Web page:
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Fair share for London buses?

13th March 1970, Page 32
13th March 1970
Page 32
Page 32, 13th March 1970 — Fair share for London buses?
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Which of the following most accurately describes the problem?

LT plans few changes for central routes

• Although the financial reins of London Transport had now been handed over to the Greater London Council, LT was still "master of its own house" in respect of day-to-day management and detailed planning. However, the idea of one organization controlling investment in provision for private and public transport was sound. Each should get its fair share of the funds available and it was hoped that it was going to work that way. .

This was stated by Mr R. H. W. Brewer, principal planning assistant, London Transport, in a paper, "Passenger transport in London", presented to the Institute of Traffic Administration last week.

Mr Brewer described the proposals of the Bus Reshaping Plan in the fight of developments since the original publication of the plan in 1966. The essential points remained the same: (a) an extension of o-m-o to make more efficient use of staff and give busmen the opportunity to earn more money; (b) a change in fare collection systems, making use of passenger self-service to help the driver in his dual role; and (c) a shortening of route lengths to combat the effects of traffic congestion.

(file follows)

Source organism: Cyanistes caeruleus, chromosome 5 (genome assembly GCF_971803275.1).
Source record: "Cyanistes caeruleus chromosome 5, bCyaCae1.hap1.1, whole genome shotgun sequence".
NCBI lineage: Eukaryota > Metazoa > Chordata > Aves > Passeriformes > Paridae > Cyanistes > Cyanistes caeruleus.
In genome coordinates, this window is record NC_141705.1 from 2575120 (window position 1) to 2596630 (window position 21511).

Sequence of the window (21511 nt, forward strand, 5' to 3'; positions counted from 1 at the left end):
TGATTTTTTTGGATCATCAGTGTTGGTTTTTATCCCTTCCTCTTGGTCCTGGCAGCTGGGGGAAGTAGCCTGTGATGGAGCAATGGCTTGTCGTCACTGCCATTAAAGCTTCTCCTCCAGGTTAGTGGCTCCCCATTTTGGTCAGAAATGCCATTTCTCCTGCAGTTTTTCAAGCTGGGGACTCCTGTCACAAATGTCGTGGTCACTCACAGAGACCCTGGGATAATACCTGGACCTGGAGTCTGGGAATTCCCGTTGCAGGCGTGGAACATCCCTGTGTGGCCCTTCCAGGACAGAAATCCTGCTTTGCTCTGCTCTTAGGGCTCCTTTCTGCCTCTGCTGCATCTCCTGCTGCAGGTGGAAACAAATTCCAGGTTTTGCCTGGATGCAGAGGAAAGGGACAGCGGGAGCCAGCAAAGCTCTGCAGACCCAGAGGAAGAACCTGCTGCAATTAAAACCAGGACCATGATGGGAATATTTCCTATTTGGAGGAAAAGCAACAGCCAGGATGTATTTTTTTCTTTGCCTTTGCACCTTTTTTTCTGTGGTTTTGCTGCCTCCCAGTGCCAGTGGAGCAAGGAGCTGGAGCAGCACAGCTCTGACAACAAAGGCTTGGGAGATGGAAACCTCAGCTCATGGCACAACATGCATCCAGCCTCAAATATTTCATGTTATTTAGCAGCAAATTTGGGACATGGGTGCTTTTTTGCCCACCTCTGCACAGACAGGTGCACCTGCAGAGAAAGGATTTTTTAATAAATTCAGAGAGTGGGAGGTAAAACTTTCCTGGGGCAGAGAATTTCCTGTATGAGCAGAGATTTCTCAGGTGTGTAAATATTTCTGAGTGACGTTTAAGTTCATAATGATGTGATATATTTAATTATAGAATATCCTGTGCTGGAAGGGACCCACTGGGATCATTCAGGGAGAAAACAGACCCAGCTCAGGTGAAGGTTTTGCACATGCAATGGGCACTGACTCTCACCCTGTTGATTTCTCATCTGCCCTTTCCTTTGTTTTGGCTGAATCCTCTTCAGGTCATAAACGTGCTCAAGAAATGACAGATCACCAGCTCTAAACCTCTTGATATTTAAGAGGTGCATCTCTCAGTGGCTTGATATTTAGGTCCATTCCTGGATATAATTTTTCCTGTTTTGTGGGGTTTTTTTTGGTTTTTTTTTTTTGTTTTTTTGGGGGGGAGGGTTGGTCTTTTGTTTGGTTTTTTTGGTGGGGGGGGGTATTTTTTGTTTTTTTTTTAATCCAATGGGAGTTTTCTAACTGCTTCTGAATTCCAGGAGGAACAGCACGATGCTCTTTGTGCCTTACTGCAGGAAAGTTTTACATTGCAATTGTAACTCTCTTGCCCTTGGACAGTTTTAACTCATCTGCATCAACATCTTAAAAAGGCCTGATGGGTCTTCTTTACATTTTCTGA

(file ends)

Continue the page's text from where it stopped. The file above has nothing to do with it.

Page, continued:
It was envisaged, said Mr Brewer, that bus services would be divided into the following main categories: (1) The main services would be trunk routes—those with familiar numbers such as 6, 11, 31, 38, 53 and so on that had been seen on London buses for the past 60 years. They were the best services in terms of passenger carrying—and receipts—but over the years had become too long. It was likely that the City and West End routeings would be the same for many years to come, except where new Tube line construction eroded traffic, but the suburban ends would be lopped. They would be replaced by local services unaffected by in-town congestion. Ultimately, they hoped that all services would be o-m-o, but LT officials had not yet made up their minds about exactly what type of fare collection there would be on these services.

(2) The busy suburban routes, usually relatively short and with automatic fare collection—at least partially. Some would have a flat fare, employing machines or simply fare boxes. The longer routes would have graduated fares with a dual fare system, some passengers paying the driver and some using a machine (CM August 29 1969). To date most of these services were run with single-deckers, but advances were being made with o-m-o double-deckers.

(3) The less busy, longish routes in the suburbs, employing "conventional" o-m-o single-deckers.

(4) The Red Arrow bus services supplementing the City and West End services, linking main line terminal stations with shops and offices, mainly on routes with no parallel Underground link.

Speaking of measures to improve bus flow, such as special bus lanes, Mr Brewer mentioned the two-way radio project for buses and also an improved bus location system which was being studied. This was a sort of radar that could pinpoint the whereabouts of buses on a route, which, together with radio control, would bring immense benefits to the running of buses.

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